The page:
1997 Geo Metro

Change year or car

Change year or car


starting MSRP

1997 Geo Metro
Get notified when this car becomes available.

Key specs

Base trim shown


Body style


Seating capacity

149.4” x 54.7”


Front-wheel drive



2 trims

Starting msrp listed lowest to highest price

Wondering which trim is right for you?

Our 1997 Geo Metro trim comparison will help you decide.

See also: Find the best Hatchbacks for 2023

1997 Geo Metro review: Our expert's take


Here’s a recipe for discomfort:

Take one 6-foot-6-inch driver. Fold into a Geo Metro coupe. Shake well.


The two-door Metro is tiny. Designated as a subcompact, it’s an economy critter designed to carry several small people with the least amount of expense. It’s a member of a niche market where awesome gas mileage and parking ease reign supreme.

Despite the common-sense appeal, this is not a high-volume segment of the U.S. automotive world, less than 3 percent. In such places as London, Paris, Tokyo or Singapore, a Metro fits right in sizewise. And maybe in congested U.S. cities such as New York, Philadelphia or Chicago.

But here in the Valley of the Sun, where jacked-up pickup trucks and Cadillac Eldorados vie for space with 18-wheelers, where people think nothing of a 200-mile run up the freeway to see a big hole in the ground, the diminutive and mild-mannered Metro seems awfully outgunned.

How little is the Metro coupe?

So little that my 9-year-old asked if he could take it for a spin.

So little that other cars kept kicking sand in its face.

Still, there are definite things to like about the Metro, which is made in Japan by Suzuki. Its updated styling, for one, which sheds its former boxiness in favor of a much more athletic and sporty look, especially the LSi version with its custom wheels.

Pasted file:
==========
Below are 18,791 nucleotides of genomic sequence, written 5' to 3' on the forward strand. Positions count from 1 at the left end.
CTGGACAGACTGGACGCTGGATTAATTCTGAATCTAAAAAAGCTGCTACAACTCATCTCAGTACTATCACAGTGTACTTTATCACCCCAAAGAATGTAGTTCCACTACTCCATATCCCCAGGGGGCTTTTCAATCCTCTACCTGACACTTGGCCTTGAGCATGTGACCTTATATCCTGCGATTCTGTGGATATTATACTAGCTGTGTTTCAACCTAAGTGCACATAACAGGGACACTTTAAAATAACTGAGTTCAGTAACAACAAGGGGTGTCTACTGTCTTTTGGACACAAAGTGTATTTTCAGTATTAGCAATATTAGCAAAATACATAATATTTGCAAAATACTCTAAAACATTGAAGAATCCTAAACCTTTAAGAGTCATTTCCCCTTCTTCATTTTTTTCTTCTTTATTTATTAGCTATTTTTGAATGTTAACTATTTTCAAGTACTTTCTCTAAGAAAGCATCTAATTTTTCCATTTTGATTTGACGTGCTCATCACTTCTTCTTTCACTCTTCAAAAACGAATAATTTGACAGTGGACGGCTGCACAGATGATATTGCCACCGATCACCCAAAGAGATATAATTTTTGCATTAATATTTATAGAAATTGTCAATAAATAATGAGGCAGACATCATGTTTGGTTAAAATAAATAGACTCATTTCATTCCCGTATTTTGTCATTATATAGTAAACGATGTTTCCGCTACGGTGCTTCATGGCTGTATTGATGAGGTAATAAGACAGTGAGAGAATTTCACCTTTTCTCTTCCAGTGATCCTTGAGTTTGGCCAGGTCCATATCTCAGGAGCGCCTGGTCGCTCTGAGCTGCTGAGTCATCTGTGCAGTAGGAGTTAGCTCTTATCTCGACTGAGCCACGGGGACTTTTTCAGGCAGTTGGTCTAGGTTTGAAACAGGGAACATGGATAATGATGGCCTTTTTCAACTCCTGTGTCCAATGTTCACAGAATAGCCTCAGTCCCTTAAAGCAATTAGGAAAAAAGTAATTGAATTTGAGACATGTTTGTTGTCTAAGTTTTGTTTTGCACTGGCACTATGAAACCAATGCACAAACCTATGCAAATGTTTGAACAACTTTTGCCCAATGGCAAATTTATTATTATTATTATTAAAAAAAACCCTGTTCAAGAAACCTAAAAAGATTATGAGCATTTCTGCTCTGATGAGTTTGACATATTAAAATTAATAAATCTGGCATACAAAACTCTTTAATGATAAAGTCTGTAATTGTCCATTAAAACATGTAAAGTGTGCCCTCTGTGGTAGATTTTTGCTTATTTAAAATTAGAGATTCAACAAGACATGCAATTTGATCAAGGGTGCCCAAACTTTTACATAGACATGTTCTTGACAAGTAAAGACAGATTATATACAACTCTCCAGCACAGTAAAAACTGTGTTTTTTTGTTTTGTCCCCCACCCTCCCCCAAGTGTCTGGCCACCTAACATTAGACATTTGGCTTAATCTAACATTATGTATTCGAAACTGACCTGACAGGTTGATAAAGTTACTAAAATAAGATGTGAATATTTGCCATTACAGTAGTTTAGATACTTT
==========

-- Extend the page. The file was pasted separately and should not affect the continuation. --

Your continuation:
Obviously, the Metro is aimed at a young crowd, where its cool, new image should find a receptive audience. It’s not all looks, though. With the LSi engine upgrade and five-speed stick shift on our test Metro, it’s a fairly sporty performer.

I wouldn’t call it fast, exactly. Spunky, maybe. Whatever, it won decent scores on the fun-to-drive scale.

The 1.3-liter, four-cylinder engine, standard on the LSi coupe we drove, puts out just 70 horsepower, but that’s enough zip for this lightweight car to take it beyond the slug category. Maybe not with the 1-liter, three-cylinder, 55-horse engine, though, which is standard on the base coupe.

The Metro also is fun to maneuver through traffic or navigate on a winding road, its small size and jouncy suspension heightening the sensations of speed and agility.

Young drivers, notoriously shy of gas money, should appreciate how inexpensive the Metro is to operate, with the LSi’s consumption in the 40-miles-per-gallon range.

Naturally, the three-banger does even better.

As expected, the interior of the Metro is economy-car basic, though with a bit of flair to the dashboard design. It’s not quite as cramped as you might imagine, with room for kids or small people in the back seat and enough headroom front and rear for most.